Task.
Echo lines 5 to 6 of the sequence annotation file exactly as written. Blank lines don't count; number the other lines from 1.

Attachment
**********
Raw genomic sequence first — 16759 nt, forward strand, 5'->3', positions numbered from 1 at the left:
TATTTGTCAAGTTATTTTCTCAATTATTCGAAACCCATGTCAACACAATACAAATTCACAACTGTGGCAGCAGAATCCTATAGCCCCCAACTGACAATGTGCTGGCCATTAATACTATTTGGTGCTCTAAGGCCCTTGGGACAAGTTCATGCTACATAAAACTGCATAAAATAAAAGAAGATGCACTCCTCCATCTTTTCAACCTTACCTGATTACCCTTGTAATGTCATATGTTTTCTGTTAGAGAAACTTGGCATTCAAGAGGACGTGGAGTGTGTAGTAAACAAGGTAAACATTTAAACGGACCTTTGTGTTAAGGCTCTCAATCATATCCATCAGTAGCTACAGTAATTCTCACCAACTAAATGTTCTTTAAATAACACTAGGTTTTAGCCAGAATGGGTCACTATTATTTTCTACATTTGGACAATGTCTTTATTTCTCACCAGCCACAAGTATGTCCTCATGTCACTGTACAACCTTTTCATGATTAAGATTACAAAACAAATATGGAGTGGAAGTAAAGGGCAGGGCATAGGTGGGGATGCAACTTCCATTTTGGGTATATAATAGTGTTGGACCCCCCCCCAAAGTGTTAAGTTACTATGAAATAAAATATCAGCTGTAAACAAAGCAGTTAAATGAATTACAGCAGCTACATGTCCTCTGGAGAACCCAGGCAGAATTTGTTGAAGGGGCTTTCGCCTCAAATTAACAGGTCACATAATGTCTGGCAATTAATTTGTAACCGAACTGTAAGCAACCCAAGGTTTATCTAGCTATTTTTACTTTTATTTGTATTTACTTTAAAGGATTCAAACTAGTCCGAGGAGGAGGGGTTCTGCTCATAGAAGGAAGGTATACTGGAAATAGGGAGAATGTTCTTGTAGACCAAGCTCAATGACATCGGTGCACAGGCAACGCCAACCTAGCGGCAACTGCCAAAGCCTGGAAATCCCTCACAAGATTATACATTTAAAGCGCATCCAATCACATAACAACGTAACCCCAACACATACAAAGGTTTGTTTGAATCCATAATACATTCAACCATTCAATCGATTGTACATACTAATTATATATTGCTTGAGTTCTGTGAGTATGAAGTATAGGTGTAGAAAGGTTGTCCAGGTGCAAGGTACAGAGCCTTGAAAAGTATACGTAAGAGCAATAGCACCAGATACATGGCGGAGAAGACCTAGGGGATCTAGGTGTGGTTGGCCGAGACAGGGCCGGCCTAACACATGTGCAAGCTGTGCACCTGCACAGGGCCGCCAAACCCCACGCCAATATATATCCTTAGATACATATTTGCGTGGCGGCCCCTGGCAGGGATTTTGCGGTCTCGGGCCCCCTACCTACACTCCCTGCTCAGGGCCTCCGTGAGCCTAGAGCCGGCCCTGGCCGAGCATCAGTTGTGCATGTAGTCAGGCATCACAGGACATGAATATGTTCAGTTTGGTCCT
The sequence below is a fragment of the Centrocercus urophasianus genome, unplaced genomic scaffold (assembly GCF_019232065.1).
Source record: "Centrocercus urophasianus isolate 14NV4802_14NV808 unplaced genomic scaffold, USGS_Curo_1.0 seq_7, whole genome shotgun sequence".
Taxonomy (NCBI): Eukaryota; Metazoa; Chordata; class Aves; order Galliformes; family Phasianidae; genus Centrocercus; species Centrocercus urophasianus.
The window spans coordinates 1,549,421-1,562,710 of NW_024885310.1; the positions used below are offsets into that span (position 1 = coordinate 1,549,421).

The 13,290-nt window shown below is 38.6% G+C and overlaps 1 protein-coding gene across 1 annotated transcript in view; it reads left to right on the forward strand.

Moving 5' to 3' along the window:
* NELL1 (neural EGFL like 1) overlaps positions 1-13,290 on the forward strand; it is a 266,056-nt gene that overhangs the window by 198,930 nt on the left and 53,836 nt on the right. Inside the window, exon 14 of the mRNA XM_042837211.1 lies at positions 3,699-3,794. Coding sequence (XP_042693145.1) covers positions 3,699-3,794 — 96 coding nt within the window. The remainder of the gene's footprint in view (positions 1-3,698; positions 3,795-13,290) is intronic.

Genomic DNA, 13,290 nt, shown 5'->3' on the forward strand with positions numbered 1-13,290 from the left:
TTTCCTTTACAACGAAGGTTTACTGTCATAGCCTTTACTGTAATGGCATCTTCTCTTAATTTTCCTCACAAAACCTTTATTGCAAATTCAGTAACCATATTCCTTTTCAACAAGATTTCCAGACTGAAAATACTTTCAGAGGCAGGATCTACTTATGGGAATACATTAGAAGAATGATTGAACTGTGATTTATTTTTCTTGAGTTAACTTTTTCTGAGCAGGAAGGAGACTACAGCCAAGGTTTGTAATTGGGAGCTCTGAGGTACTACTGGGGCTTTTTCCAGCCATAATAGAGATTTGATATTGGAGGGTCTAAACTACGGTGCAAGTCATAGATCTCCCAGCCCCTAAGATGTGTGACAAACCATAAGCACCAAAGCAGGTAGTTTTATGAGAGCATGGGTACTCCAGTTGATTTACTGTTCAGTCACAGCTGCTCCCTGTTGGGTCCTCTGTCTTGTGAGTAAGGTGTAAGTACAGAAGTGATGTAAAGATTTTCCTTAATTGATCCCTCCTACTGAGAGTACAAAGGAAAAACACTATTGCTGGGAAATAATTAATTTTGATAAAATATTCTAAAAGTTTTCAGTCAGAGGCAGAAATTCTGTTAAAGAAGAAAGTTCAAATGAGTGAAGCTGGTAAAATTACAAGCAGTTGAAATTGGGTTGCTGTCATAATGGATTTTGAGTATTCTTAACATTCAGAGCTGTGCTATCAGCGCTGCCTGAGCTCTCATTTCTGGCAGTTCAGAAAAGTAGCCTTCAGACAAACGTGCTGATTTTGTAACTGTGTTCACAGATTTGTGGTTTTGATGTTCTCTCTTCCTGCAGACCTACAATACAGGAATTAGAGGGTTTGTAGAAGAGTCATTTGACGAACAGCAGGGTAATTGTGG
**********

Taxonomy (NCBI): Eukaryota; Metazoa; Chordata; class Aves; order Galliformes; family Phasianidae; genus Centrocercus; species Centrocercus urophasianus.
The window spans coordinates 1,549,421-1,562,710 of NW_024885310.1; the positions used below are offsets into that span (position 1 = coordinate 1,549,421).